Quantum Computing Review Q3 2020
As we enter the final quarter of 2020, we take a look back over what has been a busy 3 months in the world of quantum computing.
The third quarter of 2020 saw some significant announcements from the major players in quantum computing, including both state-run and privately owned initiatives. We also had a glimpse into the future with Google and IBM sharing some of their roadmaps for future quantum developments.
Addressing the qubit coherence challenge
One of the biggest challenges facing developers of quantum computing solutions is the phenomenon of decoherence. The challenge is that qubits, and especially quantum states built from a large number of qubits are notoriously fragile. Even the weakest of interactions with the external world, the environment, can cause them to lose their properties. This is the phenomenon of decoherence. For this reason, quantum computers are kept isolated from other systems, frequently at very low temperatures. However, decoherence is clearly the most significant limitation preventing the building of a large quantum computer.
This is why the recent research at the University of Chicago is so interesting: the team from the Pritzker School of Molecular Engineering appear to have identified a simple way to maintain qubit coherence 10,000 times longer than before.
US Dept. of Energy unveils blueprint for Quantum Internet
Staying with the University of Chicago for a moment. At a press conference held at the University in July, the US Dept. of Energy announced its strategy for developing a nationwide quantum communications network in its report: From long-distance entanglement to building a nationwide quantum internet: a report of the DOE Quantum Internet Blueprint Workshop.
“Decades from now, when we look back to the beginnings of the quantum internet, we’ll be able to say that the original nexus points were here in Chicago; at Fermilab, Argonne and the University of Chicago.”
Nigel Lockyer, Director, Fermilab
Recognizing the growing consensus that a prototype quantum communications network would become a reality by the end of the decade, the DOE launched an initiative back in February to establish an essential framework for development, identify the engineering and design challenges involved and setting near-term objectives.
Xanadu launches quantum cloud platform
North of the US-Canada border, Xanadu, a leader in photonic quantum computing, announced the release of a publicly available photonic quantum cloud platform. Xanadu believes photonics offers the most viable route to fault-tolerant quantum computing, with its ability to network a large number of quantum processors together. The new platform means developers now have access to 8 and 12 qubit machines, with a 24-qubit machine coming soon.
IBM delivers its highest quantum volume to date
In August, IBM revealed it had reached a new milestone on its quantum roadmap. Using one of its 27-qubit machines it achieved a quantum volume of 64. It’s difficult to put this into context as quantum volume is a measurement devised by IBM itself to gauge the relative performance of quantum computers. However, the relative quantum volume of systems is as good a metric as any and this latest announcement equates to the fourth time the team at IBM have doubled the output in as many years.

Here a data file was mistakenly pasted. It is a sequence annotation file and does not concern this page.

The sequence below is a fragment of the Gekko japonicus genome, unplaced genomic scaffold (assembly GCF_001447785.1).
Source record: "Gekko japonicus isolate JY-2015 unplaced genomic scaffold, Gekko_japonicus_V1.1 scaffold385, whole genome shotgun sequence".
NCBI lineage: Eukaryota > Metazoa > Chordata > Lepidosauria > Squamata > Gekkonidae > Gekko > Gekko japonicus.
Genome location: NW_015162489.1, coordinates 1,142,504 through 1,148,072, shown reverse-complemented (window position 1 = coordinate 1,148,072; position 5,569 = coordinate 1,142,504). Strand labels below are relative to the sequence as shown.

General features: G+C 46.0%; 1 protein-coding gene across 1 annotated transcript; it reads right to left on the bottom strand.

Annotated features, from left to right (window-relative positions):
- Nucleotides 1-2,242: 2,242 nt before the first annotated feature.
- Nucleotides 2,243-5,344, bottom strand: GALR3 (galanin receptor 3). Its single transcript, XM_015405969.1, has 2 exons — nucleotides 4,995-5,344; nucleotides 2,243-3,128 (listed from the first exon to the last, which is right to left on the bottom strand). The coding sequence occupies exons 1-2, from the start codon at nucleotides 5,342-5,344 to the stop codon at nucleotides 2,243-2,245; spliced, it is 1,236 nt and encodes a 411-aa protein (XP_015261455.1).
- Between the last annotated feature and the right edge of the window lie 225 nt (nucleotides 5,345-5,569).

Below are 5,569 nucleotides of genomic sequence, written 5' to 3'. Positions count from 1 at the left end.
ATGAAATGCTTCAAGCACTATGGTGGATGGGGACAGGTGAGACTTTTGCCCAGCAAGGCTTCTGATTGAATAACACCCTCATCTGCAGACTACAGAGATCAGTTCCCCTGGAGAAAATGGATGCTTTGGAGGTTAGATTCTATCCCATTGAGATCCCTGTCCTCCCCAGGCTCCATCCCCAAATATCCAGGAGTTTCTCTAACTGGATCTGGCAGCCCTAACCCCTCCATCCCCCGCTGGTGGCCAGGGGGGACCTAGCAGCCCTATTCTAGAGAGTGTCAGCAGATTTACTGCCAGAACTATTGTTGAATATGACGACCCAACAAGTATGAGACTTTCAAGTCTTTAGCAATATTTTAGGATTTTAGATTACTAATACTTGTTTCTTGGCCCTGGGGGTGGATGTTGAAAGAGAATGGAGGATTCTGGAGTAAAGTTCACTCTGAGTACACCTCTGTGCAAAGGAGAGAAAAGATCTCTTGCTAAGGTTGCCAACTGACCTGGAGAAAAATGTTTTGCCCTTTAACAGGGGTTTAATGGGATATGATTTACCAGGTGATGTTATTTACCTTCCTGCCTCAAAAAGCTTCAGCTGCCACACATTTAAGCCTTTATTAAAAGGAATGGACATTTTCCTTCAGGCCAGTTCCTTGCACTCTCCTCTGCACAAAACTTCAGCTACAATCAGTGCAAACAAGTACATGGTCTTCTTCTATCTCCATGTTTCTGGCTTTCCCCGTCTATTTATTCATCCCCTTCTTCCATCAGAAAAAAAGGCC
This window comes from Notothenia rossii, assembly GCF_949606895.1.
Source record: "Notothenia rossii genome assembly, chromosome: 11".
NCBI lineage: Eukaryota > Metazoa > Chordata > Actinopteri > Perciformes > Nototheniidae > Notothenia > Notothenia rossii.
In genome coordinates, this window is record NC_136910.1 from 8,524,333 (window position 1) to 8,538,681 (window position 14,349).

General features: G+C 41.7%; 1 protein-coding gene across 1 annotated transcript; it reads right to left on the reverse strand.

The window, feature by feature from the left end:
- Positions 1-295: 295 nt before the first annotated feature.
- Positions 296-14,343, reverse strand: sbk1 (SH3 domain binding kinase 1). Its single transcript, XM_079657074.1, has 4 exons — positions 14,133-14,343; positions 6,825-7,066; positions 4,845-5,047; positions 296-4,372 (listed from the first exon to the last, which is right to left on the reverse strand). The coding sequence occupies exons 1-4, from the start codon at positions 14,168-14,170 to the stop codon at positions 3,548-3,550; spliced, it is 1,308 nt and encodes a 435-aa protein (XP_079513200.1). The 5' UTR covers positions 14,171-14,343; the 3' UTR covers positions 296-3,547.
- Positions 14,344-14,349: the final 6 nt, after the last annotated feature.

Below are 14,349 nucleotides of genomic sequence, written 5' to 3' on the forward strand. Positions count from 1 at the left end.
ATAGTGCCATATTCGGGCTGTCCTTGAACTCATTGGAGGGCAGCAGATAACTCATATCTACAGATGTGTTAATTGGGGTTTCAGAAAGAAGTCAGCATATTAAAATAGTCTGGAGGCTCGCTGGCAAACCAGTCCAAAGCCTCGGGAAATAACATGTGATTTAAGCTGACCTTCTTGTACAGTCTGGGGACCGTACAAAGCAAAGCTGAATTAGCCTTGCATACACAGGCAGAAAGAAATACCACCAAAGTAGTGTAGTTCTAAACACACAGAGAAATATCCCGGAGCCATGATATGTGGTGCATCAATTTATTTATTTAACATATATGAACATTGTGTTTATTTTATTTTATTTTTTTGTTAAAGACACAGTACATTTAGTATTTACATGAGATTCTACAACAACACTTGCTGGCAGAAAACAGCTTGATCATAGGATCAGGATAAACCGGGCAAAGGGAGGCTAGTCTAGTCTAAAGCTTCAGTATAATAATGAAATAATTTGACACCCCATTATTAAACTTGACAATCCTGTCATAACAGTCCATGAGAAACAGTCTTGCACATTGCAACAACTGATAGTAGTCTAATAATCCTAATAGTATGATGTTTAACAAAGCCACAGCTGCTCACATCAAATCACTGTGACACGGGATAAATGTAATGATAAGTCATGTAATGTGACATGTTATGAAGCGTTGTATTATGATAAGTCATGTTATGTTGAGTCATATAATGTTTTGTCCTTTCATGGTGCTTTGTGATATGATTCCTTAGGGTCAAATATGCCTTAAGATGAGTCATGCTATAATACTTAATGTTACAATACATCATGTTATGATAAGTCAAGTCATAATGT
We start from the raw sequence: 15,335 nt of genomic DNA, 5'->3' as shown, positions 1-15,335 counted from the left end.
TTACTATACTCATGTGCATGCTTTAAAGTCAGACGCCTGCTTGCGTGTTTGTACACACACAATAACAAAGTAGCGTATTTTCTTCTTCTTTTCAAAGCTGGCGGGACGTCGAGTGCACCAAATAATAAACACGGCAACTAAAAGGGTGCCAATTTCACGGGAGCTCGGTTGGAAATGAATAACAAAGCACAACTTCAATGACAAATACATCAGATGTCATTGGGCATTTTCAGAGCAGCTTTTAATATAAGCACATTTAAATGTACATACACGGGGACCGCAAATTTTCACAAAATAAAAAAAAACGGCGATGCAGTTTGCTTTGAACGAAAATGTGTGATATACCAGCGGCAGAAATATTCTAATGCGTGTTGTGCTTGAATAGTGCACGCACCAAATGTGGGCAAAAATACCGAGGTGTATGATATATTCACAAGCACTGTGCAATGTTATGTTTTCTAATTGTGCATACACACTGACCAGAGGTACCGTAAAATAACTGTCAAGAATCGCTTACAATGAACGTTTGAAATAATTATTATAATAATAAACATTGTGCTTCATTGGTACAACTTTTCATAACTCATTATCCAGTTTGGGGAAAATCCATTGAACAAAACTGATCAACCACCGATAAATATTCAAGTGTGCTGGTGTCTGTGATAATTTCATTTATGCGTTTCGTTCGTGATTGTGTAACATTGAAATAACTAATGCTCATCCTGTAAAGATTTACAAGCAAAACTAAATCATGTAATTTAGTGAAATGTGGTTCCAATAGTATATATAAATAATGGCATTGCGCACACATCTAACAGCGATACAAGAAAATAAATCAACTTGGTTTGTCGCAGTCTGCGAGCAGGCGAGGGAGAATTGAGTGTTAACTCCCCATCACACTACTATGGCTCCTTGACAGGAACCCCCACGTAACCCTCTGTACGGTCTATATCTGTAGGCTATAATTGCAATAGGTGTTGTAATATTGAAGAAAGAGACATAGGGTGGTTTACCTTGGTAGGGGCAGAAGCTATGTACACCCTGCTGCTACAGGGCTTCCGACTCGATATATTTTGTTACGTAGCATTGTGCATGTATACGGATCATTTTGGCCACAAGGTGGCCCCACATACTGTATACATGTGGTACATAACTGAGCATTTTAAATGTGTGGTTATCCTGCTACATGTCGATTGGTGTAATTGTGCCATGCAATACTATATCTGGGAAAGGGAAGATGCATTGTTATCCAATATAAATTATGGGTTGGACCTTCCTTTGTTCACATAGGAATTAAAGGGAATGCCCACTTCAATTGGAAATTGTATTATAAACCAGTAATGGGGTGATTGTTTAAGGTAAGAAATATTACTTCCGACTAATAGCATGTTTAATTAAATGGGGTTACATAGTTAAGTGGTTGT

IBM roadmap for scaling quantum technology
In other IBM news, in September the technology giant published the roadmap it believes “will take us from the noisy, small-scale devices of today to the million-plus qubit devices of the future”.
IBM is committed to delivering ever-more powerful processors, with a 1,000 plus qubit device called IBM Quantum Condor planned by the end of 2023. Condor is the latest in IBM’s bird-themed solutions that include the commercially accessible Canary and Falcon processors (the 5 and 27-qubit systems respectively are available via the IBM cloud), the recently released 65-qubit Hummingbird and the 127-qubit Eagle (timetabled for 2021).
Google AI quantum hardware roadmap
During Google’s Quantum Summer Symposium 2020, Hartmut Neven delivered the opening keynote and revealed the company’s AI Quantum hardware roadmap. During the presentation he paraphrased Kennedy’s quote “we think we can do it by the end of the decade”. In the case, that “what” is a large, error-corrected quantum computer.
“We think by then we can build a large, error corrected quantum computer with a million physical qubits.”
Hartmut Neven, Director of Engineering, Google
ID Quantique in the news
ID Quantique announces that its newest Quantum Random Number Generator (QRNG) chip has been integrated in the Vsmart Aris 5G smartphone.
SK Telecom launches new IM Bank mobile app. The app is designed specifically for use on the Samsung Galaxy A Quantum, which features IDQs QRNG chip.
IDQ and SK Telecom are leading global standardization efforts for quantum technologies, with two draft QKD recommendations consented as standards.